These deep connections with the music world, especially hip hop, led to long-lasting affiliations with those of similar taste, who eagerly endorsed Bape, such as Pharrell Williams, the Notorious B.I.G., and Lil Wayne. In no time, others came to sing Bape’s praises, including Kanye West and Virgil Abloh, with the rapper Souja Boy even going on about eagerly acquiring some Bapes in the 2007 Crank Dat. In return for the enthusiastic response he received in the West, Nigo (and his friends) would help launch Mr Williams’s now-waning labels, Billionaire Boys Club (BBC) and Ice Cream. The Japanese graphic designer Sk8thing (aka Shinichiro Nakamura) from the days of Goodenough, and a faithful Bape collaborator, would also create BBC’s astronaut logo and the brand’s well-loved repeated patterns. A Bathing Ape, now an international brand, sold in some of the buzziest streetwear stores in the world, and worn by performers from both sides of the Atlantic, gained even more traction in Japan, where it was sold in the Nigo-conceived Busy Work Shops. The success in America meant that they could open flashy Bape flagships, such as that in Aoyama in 2005 and in Shibuya in 2007, both designed by the bigwig Masamichi Katayama from the esteemed firm Wonderwall.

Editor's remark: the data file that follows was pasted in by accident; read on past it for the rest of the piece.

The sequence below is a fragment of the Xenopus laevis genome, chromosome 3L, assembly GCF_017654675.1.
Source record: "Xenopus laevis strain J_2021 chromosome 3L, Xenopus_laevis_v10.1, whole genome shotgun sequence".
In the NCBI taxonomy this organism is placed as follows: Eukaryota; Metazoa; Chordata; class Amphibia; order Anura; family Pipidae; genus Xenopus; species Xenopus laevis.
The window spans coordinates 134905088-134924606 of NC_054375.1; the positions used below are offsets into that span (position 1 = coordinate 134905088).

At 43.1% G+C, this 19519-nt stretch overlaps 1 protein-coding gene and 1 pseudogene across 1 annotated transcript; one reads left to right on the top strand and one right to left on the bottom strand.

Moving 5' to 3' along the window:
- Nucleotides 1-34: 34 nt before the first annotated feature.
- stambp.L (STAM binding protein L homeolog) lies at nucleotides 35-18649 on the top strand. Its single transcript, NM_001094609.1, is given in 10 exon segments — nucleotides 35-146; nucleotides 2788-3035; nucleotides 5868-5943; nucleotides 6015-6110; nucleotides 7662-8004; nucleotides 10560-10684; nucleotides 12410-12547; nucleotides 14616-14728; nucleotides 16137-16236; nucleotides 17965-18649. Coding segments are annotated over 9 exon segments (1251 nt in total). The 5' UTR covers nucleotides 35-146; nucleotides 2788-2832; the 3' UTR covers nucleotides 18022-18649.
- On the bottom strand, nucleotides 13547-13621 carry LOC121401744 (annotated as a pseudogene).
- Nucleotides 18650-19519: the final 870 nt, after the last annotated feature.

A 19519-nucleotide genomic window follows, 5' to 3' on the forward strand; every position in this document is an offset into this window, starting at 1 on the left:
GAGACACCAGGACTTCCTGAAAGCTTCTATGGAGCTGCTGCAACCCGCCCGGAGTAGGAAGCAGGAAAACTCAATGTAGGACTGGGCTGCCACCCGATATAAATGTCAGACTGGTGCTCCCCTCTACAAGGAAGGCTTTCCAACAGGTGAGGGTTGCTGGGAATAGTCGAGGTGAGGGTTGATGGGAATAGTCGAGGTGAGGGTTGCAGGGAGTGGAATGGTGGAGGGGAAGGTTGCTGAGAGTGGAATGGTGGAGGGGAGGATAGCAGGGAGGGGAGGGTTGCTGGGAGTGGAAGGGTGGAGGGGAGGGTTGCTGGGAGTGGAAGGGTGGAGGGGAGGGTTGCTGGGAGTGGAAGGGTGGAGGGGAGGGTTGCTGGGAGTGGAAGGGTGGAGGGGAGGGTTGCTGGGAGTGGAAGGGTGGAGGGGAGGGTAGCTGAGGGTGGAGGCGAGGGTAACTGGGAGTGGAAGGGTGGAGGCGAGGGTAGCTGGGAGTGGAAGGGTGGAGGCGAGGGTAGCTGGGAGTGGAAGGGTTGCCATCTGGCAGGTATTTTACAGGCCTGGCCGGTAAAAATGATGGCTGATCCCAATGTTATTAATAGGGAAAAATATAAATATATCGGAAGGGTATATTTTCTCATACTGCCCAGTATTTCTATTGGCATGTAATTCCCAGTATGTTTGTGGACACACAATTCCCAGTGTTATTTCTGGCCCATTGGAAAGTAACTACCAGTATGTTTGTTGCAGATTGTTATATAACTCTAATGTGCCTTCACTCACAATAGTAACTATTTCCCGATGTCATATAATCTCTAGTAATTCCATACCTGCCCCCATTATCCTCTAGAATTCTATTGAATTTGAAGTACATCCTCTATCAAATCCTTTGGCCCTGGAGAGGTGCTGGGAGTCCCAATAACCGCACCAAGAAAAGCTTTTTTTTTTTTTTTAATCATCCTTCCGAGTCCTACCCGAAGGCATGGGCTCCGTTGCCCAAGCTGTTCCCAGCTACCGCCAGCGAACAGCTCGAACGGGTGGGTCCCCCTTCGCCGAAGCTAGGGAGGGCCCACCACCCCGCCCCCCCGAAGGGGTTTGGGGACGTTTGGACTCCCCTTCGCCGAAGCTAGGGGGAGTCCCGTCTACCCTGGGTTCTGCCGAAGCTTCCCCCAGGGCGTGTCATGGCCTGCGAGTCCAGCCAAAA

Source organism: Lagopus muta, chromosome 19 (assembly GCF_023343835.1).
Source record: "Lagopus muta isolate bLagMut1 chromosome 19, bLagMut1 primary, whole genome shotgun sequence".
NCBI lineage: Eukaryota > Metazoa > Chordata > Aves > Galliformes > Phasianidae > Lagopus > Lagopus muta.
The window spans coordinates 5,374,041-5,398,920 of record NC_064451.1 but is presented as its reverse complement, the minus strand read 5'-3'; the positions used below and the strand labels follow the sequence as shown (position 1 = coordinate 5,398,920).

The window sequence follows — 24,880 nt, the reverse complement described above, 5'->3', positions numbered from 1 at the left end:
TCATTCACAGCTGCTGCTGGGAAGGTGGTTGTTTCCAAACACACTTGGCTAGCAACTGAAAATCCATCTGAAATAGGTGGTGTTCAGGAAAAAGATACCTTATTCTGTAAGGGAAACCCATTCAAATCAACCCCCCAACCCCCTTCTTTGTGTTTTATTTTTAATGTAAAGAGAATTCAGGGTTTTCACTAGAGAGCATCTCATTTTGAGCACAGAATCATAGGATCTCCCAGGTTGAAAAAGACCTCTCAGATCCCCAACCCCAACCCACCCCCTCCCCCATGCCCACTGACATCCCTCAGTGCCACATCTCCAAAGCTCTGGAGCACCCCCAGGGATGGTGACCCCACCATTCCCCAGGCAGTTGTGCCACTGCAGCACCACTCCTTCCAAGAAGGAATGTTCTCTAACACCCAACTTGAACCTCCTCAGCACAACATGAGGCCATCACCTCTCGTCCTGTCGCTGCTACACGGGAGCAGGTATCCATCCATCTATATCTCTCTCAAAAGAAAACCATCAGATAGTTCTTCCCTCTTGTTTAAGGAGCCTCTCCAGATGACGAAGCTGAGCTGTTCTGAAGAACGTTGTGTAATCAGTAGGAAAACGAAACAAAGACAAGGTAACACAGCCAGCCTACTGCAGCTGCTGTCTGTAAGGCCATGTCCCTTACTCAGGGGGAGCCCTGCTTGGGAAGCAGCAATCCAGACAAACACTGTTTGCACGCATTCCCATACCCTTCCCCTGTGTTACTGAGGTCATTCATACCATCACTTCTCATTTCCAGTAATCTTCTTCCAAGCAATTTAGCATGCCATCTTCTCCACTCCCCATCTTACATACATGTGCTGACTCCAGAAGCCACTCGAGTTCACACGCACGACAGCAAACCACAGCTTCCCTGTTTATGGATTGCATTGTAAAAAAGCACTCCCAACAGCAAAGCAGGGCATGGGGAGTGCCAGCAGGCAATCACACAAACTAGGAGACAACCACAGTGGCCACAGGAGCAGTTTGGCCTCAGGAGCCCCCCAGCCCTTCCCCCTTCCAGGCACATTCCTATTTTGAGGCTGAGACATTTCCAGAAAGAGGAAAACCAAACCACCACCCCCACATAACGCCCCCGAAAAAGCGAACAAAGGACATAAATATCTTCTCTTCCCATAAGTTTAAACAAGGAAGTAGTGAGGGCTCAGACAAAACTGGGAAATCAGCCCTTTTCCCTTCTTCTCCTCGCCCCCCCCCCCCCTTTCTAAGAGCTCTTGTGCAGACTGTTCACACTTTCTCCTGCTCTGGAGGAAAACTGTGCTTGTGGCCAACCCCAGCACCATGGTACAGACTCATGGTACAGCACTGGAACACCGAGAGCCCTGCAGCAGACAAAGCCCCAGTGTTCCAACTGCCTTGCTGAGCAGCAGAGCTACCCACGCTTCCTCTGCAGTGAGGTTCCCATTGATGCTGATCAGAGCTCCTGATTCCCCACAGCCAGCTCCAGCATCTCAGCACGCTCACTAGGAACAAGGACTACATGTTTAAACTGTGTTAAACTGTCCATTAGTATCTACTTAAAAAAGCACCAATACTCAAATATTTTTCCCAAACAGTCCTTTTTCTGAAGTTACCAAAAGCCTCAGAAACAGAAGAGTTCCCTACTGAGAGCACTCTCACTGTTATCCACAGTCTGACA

Market watchers believe Bape enjoyed a peak in popularity between 2000 and 2010. At its height, there was even a Bape café and a Bape TV station. But after 2010, adoration for the brand started to wane. There were always complaints of scarcity, a deliberate merchandising model to project the forced exclusivity that would come to define Supreme, but it became detrimental to Bape’s ability to win continued customer support. Quantity unfortunately remained below market demand. ‘Limited editions’ soon limited the brand’s appeal. Bape’s standing among Japanese consumers can perhaps be best summed up by what has been clearly observable. Vintage pieces are mostly found in the grungy neighbourhood of Shimokitazawa, for example, rather than those in the secondhand shops of swanky Ginza or Shinjuku, where Bape’s fellow brand in Nowhere in the ’90s, Undercover, could often be found. When one visited the Shibuya store (now closed), just next to the old Parco, one would often see mostly mainland Chinese tourists wanting merchandise that would allow them to boast about their visit to a Tokyo Bape store. Its arrival here in 2009, although rabidly received, was really at the tail-end of its popularity. Singaporean consumers, as it’s still often said, tend to be late adopters.